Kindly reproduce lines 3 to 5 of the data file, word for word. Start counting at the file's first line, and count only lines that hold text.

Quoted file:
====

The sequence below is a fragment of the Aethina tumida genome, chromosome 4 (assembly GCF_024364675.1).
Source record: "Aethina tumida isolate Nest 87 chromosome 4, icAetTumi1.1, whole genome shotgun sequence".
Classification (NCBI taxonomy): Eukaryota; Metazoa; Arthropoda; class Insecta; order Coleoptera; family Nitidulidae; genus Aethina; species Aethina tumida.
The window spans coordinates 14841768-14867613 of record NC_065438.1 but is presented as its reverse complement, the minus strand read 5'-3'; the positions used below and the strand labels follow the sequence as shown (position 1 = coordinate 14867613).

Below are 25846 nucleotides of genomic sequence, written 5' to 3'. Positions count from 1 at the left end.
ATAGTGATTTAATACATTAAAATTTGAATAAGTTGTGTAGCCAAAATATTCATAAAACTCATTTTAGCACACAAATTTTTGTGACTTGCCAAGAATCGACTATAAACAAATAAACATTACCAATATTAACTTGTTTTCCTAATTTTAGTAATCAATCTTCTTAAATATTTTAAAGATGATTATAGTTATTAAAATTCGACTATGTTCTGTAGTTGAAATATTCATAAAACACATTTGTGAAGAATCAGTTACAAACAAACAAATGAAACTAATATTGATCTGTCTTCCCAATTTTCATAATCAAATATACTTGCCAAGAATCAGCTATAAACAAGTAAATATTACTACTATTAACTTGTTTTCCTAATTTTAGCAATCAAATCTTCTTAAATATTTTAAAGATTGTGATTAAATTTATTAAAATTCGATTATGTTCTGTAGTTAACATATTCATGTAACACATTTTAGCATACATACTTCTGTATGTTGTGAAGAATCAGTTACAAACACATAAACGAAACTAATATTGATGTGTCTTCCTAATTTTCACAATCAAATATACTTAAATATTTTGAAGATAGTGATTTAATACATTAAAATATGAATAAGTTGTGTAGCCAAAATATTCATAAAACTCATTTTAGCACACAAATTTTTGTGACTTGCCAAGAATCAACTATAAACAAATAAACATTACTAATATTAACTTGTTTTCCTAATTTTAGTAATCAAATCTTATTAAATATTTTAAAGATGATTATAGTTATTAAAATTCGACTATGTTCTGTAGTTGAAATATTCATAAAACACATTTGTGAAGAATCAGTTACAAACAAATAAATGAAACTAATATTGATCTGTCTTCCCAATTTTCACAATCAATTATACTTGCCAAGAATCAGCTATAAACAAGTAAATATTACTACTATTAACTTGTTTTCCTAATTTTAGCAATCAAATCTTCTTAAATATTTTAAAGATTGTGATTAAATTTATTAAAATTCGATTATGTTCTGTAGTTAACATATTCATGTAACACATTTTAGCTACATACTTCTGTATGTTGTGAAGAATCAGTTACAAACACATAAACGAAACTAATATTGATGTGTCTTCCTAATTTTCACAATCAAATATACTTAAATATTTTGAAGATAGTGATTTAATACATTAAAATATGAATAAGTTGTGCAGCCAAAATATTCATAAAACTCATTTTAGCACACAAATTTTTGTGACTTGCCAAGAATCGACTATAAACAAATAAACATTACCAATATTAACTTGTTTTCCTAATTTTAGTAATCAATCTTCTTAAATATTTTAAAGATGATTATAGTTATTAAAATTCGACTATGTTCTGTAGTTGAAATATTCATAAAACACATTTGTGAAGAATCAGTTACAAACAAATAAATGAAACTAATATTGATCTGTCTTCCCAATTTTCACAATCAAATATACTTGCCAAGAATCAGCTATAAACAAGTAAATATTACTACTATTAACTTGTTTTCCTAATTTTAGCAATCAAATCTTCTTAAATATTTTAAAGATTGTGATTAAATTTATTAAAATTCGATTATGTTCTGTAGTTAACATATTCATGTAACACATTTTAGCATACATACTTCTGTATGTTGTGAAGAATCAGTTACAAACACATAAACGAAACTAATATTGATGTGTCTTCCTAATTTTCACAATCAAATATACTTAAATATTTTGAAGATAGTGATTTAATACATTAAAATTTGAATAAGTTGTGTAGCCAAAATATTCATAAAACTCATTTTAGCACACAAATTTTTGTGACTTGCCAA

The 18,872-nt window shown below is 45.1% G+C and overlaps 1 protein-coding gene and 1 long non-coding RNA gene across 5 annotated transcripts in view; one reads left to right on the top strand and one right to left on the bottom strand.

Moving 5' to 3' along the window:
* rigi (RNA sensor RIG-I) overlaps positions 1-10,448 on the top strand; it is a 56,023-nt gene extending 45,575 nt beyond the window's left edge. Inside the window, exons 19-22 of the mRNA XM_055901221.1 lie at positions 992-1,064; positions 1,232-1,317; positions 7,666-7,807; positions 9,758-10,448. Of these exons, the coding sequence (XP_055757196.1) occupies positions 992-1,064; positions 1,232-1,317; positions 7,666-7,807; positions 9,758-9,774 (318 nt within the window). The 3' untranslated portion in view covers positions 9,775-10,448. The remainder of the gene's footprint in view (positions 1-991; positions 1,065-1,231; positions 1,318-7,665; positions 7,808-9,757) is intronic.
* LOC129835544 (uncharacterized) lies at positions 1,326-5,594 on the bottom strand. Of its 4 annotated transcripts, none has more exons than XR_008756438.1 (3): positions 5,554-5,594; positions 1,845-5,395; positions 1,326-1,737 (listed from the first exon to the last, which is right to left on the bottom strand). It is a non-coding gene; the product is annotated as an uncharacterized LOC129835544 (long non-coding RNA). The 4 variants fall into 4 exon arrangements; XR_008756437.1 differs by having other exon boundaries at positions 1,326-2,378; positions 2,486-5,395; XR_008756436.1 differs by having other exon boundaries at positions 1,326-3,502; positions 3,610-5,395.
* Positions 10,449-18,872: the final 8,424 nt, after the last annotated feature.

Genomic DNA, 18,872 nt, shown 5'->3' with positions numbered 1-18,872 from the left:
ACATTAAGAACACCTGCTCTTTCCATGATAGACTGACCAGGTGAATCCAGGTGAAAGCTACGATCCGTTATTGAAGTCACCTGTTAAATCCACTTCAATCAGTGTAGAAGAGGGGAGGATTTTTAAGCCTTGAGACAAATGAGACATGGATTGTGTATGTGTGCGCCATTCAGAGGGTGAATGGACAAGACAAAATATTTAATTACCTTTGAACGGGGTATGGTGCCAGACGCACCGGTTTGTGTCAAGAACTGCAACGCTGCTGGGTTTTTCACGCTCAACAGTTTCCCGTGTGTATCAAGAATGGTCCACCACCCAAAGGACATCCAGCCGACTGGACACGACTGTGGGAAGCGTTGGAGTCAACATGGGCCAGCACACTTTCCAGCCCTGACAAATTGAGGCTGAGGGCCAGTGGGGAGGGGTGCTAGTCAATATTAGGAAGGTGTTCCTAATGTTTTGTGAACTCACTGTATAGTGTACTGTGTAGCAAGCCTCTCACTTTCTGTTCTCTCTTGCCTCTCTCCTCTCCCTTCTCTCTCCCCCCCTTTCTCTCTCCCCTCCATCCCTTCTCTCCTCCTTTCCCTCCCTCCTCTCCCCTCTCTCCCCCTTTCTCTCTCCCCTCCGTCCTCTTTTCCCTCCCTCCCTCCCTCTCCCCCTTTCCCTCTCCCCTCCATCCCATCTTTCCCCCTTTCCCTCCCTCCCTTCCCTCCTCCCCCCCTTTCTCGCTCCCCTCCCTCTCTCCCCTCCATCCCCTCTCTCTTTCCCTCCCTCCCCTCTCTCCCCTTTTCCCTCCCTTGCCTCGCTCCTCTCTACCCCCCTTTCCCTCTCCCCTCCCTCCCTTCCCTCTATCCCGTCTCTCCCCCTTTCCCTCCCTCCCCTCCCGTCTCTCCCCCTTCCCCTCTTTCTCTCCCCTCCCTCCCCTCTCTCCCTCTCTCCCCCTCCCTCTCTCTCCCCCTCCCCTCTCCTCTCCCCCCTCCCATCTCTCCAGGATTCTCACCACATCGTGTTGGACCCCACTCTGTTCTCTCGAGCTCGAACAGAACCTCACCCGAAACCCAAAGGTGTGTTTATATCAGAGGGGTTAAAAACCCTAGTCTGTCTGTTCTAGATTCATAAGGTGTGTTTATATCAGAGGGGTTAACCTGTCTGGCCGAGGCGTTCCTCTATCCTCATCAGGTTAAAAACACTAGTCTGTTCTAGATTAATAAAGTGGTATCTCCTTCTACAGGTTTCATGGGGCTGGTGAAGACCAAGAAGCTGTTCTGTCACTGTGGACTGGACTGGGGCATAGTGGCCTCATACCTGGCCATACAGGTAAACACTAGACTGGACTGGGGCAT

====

Classification (NCBI taxonomy): Eukaryota; Metazoa; Arthropoda; class Insecta; order Coleoptera; family Nitidulidae; genus Aethina; species Aethina tumida.
The window spans coordinates 14841768-14867613 of record NC_065438.1 but is presented as its reverse complement, the minus strand read 5'-3'; the positions used below and the strand labels follow the sequence as shown (position 1 = coordinate 14867613).

Below are 25846 nucleotides of genomic sequence, written 5' to 3'. Positions count from 1 at the left end.